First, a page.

The Dolby Digital 5.1 track sounds fine, aside from the film's sound design itself being a bit obnoxious. The film's flashback "attacks" assault the audience as much as they do Martin's character. Other than that, it's mostly a bunch of low-key people talking and general ambience, with the occasional bit of music, nothing too challenging. A Dolby Digital 2.0 track is also included, but sadly, no captions or subtitles are included.

The Extras
An audio commentary by writer / director Henry Barrial, producer Mark Stolaroff, and co-producer Alex Cutler is included. The majority of this track is devoted to the challenges of producing a low-budget movie and the construction of the film in editing, although from time to time, they do dive into the ideas behind the story and the conception of the idea. Some of the issues that I found a bit frustrating are cited as having been added in order to help the audience understand the story. A decent track.

As per the commentary track, a massive reel of deleted scenes (37:58) are included. Fans of Pig, especially fellow low-budget filmmakers, may be very curious to see how the film was cut and reshaped by looking at this small wealth of material, including some scenes that were reshot in the finished version, illustrating how the film's tone was changed and re-directed. (The last one, however, can probably be skipped -- just a very long chunk of additional footage of Martin wandering the desert.)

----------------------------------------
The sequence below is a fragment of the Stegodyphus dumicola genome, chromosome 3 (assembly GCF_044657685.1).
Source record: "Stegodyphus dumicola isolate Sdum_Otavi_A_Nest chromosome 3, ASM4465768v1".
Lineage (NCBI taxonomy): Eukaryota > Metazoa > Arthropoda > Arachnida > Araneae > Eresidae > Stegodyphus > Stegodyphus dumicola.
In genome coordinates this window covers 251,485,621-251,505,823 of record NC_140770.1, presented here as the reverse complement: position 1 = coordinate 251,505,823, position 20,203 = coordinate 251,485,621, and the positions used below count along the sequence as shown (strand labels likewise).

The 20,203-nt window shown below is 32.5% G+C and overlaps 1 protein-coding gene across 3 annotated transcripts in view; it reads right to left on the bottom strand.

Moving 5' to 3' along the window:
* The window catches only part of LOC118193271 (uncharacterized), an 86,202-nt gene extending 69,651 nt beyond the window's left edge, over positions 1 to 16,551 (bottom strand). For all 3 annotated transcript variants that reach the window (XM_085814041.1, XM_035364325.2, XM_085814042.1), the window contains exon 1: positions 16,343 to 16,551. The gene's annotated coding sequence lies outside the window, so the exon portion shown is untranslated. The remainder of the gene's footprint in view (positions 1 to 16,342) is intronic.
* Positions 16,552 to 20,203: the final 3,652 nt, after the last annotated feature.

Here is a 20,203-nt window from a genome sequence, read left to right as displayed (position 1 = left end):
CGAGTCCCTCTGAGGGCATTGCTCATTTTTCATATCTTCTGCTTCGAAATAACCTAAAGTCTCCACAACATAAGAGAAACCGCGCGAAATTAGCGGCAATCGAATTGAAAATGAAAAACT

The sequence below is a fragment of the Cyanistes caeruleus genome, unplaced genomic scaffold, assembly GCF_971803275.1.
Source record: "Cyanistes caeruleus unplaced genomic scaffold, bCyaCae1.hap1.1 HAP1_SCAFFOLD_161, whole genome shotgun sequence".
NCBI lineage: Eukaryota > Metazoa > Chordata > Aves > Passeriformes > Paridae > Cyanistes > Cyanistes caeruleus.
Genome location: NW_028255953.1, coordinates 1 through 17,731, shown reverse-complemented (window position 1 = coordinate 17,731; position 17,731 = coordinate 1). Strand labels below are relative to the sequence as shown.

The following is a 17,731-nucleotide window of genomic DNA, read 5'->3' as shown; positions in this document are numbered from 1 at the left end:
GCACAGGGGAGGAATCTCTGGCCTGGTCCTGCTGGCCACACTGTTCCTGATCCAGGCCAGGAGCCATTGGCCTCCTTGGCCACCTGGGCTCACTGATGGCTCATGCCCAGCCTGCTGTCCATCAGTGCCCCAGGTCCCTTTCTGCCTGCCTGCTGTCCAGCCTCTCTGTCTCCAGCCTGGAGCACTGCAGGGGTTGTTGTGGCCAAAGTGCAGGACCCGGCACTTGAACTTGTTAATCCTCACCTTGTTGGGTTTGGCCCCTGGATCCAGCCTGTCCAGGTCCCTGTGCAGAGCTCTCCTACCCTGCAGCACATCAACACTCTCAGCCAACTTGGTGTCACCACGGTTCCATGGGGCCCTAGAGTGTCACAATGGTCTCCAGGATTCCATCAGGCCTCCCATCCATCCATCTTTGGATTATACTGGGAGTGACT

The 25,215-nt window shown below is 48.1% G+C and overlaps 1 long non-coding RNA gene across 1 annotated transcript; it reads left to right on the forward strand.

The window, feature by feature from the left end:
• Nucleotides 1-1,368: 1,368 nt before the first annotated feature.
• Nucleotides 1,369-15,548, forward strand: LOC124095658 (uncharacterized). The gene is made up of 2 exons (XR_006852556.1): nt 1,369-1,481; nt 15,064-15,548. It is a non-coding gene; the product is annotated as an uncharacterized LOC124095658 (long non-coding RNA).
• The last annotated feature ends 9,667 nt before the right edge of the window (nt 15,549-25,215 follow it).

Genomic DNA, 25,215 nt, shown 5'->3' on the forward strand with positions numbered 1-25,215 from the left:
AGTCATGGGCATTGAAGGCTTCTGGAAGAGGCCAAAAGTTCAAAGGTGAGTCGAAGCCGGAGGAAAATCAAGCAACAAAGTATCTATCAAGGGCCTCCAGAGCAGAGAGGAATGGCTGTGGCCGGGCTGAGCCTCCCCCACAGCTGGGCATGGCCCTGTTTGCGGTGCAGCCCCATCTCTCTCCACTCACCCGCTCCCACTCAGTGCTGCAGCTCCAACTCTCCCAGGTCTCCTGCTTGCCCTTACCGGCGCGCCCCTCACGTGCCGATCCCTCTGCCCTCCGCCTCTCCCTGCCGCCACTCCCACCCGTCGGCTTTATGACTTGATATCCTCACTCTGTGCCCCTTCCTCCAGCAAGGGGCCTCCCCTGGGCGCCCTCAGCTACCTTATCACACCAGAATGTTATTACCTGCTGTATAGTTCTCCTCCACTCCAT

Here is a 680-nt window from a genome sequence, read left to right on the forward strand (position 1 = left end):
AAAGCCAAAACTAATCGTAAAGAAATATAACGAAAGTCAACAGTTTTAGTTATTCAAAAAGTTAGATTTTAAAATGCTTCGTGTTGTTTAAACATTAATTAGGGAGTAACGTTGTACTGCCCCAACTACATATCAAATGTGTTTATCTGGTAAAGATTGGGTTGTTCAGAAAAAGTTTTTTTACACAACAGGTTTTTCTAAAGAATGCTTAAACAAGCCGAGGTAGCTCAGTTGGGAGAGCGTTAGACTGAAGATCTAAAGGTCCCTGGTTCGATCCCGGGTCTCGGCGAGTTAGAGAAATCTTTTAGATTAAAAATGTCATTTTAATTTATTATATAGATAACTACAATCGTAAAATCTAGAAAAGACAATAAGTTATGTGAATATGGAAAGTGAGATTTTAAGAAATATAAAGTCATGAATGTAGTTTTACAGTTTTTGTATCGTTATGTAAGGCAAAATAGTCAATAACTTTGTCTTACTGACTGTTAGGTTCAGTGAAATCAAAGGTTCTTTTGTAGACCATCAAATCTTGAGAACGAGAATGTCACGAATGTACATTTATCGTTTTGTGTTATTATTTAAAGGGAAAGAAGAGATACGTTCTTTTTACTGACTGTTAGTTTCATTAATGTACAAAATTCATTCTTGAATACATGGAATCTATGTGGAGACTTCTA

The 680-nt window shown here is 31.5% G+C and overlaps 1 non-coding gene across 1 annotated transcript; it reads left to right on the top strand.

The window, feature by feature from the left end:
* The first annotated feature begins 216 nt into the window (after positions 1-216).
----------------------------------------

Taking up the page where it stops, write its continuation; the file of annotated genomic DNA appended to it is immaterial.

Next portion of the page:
A number of videos are included. "Kickstarter Video" (5:46) is, in fact, the filmmakers' pitch for people to donate money to help them finish the film. This is followed by the "Lonely Boy Video" (1:55), an attempt at viral marketing that the filmmakers distributed to thousands of people. Two clips recorded at the Nashville Film Festival are included, titled "Nashville Film Festival Video" (1:22) and "Nashville Film Festival Q&A" (13:59), as well as another in London, the "Sci-Fi London Q&A" (30:42). It's nice to have these included, but the video from Nashville is extremely dark and the video from London is not much brighter, and the camerawork on both is fairly shaky, so although there may be some interesting information for fans (although some of it is covered by the commentary), sitting through the clips is a bit of a chore.

Two theatrical trailers for Pig are also included.

Conclusion
The DVD of Pig is arguably a better value than the film itself. Paired with the commentary and the massive selection of deleted and alternate scenes, a young filmmaker has a great example of how one might struggle to find a film inside the footage. The movie itself has more promise than payoff, but the disc is worth a rental just for the combined overview of what went into the making of the film.